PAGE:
Measuring 4.6 m wide, the wafer-like pallet was to be situated in an upright configuration at the rear of Columbia's payload bay on extended missions and be equipped with additional oxygen and hydrogen tanks to supplement her electricity-generating fuel cells. Eight tanks were attached to the pallet - four for oxygen, two for hydrogen and two for helium - although more could be fitted for longer missions.
When fully loaded, the pallet could store 1,420 kg of liquid oxygen and 167 kg of liquid hydrogen, which pushed its weight to almost 3,180 kg. Coupled with the cryogenic tanks already on board each Shuttle - which can ordinarily support missions of around 10 days - this provided Columbia and, for a time, Endeavour, with the option of spending 16 days aloft. Some consideration was given to adding a second EDO pallet to Endeavour, to permit even longer missions, but such plans were abandoned to save weight as the International Space Station effort gathered pace.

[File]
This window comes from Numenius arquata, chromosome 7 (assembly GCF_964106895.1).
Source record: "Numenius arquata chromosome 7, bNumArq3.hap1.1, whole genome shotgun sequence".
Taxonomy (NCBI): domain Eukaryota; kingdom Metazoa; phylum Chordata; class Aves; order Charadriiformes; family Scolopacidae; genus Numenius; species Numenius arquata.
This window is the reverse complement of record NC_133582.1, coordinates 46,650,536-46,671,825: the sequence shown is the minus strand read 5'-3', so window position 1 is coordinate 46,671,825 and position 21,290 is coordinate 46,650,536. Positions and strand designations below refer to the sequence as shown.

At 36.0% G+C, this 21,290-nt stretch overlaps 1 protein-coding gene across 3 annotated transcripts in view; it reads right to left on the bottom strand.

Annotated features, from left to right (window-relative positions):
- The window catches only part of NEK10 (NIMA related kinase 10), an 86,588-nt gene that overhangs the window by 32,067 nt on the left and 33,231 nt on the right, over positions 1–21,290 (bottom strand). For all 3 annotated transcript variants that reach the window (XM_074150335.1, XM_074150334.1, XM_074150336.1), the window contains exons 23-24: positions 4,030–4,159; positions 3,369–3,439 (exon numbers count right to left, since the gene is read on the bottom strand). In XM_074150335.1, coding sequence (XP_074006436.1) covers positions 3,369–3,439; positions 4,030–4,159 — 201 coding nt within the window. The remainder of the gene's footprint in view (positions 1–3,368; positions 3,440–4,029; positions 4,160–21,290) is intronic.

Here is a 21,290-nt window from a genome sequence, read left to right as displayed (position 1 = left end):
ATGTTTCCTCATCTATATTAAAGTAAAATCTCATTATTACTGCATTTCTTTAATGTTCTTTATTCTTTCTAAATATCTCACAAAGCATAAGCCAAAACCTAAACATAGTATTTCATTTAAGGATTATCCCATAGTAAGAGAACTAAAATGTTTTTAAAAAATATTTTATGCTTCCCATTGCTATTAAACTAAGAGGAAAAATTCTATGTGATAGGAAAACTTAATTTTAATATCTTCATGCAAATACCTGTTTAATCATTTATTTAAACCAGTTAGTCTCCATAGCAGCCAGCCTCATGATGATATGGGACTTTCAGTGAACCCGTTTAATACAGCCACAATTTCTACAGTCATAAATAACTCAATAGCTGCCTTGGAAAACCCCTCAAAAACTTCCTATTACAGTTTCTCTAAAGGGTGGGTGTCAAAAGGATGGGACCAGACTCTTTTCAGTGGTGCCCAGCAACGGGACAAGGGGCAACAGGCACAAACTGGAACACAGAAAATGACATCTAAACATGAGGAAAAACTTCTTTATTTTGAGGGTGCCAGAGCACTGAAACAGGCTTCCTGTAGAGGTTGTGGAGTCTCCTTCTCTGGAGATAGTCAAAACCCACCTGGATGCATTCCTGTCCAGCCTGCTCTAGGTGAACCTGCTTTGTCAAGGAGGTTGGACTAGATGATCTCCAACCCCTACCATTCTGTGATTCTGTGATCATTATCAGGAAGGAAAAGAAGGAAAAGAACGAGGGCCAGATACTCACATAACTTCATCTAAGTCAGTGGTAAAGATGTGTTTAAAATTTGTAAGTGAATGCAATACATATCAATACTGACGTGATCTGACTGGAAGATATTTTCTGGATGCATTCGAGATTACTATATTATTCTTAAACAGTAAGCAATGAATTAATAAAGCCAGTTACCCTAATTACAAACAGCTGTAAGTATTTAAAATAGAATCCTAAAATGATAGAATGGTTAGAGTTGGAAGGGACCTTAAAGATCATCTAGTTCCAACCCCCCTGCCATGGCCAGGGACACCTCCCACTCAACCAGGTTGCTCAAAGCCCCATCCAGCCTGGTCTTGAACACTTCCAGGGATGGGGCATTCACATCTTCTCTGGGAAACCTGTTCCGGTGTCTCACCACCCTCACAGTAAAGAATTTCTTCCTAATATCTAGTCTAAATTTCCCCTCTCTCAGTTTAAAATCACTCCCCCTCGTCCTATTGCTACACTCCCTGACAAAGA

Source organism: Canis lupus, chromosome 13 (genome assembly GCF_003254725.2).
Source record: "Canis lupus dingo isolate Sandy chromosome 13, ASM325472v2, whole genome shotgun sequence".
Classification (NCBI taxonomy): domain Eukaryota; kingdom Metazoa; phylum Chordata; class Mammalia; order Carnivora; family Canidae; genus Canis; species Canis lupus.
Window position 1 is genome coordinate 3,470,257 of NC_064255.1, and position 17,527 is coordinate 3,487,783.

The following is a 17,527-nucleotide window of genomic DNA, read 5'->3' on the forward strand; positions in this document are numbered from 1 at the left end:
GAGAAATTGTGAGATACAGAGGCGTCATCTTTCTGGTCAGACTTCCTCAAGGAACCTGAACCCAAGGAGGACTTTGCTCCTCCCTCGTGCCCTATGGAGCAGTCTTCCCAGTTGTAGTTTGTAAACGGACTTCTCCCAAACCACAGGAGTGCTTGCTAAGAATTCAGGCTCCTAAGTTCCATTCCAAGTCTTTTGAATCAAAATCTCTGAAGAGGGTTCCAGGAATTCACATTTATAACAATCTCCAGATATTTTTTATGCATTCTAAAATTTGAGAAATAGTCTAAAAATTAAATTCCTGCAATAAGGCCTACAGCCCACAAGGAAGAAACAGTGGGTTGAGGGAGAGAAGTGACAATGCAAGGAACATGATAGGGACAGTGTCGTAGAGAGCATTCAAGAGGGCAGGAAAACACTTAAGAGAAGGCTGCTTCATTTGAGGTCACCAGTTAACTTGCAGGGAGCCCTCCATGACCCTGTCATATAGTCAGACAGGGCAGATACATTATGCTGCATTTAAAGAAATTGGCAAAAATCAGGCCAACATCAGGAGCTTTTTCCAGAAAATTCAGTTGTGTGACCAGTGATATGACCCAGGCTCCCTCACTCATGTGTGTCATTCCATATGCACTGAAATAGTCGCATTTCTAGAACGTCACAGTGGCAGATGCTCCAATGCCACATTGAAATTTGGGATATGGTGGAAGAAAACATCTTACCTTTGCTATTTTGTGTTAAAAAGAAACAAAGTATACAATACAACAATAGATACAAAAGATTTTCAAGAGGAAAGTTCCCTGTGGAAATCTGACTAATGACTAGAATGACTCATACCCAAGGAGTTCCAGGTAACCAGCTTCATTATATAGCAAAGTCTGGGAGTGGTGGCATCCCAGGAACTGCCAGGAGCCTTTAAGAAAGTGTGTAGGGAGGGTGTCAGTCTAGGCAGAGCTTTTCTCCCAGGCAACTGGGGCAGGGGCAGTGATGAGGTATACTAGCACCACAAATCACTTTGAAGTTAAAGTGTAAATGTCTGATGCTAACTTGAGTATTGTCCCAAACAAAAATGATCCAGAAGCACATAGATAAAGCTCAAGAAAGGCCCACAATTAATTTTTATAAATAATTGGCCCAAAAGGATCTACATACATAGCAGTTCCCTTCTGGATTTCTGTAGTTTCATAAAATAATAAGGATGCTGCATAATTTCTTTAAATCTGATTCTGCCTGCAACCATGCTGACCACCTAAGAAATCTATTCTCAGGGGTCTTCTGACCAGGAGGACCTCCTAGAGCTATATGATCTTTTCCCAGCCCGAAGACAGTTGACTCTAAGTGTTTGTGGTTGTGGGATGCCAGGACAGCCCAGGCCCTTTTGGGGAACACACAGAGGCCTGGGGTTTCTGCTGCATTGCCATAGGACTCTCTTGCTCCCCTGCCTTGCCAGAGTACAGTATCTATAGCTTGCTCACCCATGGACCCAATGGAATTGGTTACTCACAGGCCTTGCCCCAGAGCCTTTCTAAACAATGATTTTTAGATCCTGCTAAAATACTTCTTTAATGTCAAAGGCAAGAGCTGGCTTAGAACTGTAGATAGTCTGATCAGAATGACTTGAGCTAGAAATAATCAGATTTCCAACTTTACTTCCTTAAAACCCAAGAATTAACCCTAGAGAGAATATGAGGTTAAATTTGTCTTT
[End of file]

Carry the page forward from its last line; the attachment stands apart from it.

Although Endeavour did fly an EDO mission lasting almost 17 days in the spring of 1995, the system has since been removed and she is no longer capable of such flights. Similarly, Atlantis was equipped with some of the electrical provisions needed to make her EDO-capable, but ultimately NASA decided not to proceed with the final changes. The result was that Columbia became the only vehicle to routinely employ the EDO pallet and, to date, she holds - and, most likely, will continue to hold - the record for having flown the longest Shuttle mission.
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